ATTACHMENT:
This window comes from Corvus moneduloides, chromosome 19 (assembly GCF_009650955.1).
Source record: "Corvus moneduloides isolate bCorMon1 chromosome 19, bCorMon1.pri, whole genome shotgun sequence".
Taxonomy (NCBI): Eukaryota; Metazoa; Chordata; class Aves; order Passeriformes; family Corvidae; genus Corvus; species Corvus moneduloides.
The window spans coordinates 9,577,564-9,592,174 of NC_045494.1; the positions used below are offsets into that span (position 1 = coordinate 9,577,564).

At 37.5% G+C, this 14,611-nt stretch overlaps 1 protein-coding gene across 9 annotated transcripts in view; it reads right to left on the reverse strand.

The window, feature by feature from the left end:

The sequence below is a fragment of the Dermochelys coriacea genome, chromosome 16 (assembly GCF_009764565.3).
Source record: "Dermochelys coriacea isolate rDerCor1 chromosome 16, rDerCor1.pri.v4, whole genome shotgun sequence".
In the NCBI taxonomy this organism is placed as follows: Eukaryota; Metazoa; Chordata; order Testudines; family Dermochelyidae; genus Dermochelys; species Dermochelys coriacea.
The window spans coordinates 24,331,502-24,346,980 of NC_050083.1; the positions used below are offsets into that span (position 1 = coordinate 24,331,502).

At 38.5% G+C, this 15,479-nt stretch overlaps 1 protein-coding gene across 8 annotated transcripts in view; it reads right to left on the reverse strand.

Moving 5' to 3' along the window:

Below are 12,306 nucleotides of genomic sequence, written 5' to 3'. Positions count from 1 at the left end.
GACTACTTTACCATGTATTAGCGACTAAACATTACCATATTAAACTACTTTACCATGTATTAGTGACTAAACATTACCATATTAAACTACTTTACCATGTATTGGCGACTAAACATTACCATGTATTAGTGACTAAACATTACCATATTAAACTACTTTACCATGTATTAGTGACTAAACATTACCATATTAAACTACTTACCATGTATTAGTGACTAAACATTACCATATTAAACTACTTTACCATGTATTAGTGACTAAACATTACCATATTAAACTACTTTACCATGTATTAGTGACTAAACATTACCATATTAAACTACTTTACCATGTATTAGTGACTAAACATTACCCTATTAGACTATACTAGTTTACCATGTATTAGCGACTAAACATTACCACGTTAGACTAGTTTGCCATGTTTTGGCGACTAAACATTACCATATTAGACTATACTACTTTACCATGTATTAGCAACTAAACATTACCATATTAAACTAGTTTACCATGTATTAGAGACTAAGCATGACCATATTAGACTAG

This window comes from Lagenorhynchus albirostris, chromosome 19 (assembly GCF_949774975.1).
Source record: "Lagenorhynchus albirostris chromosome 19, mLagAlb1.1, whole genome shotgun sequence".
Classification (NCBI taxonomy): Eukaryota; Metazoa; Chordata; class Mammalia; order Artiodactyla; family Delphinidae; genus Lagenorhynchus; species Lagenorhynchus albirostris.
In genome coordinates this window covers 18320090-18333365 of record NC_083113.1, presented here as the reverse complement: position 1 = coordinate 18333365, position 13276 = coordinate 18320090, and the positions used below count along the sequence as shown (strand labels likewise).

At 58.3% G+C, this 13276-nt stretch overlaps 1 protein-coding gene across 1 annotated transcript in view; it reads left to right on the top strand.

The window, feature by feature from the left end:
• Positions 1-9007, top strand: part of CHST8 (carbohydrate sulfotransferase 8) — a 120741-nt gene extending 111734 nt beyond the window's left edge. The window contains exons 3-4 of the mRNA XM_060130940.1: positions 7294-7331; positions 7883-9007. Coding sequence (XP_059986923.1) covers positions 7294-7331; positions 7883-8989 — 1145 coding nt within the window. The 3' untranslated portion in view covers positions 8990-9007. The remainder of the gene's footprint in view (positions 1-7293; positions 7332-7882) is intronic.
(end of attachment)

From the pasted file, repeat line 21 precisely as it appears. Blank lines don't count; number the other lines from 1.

• Positions 1-9007, top strand: part of CHST8 (carbohydrate sulfotransferase 8) — a 120741-nt gene extending 111734 nt beyond the window's left edge. The window contains exons 3-4 of the mRNA XM_060130940.1: positions 7294-7331; positions 7883-9007. Coding sequence (XP_059986923.1) covers positions 7294-7331; positions 7883-8989 — 1145 coding nt within the window. The 3' untranslated portion in view covers positions 8990-9007. The remainder of the gene's footprint in view (positions 1-7293; positions 7332-7882) is intronic.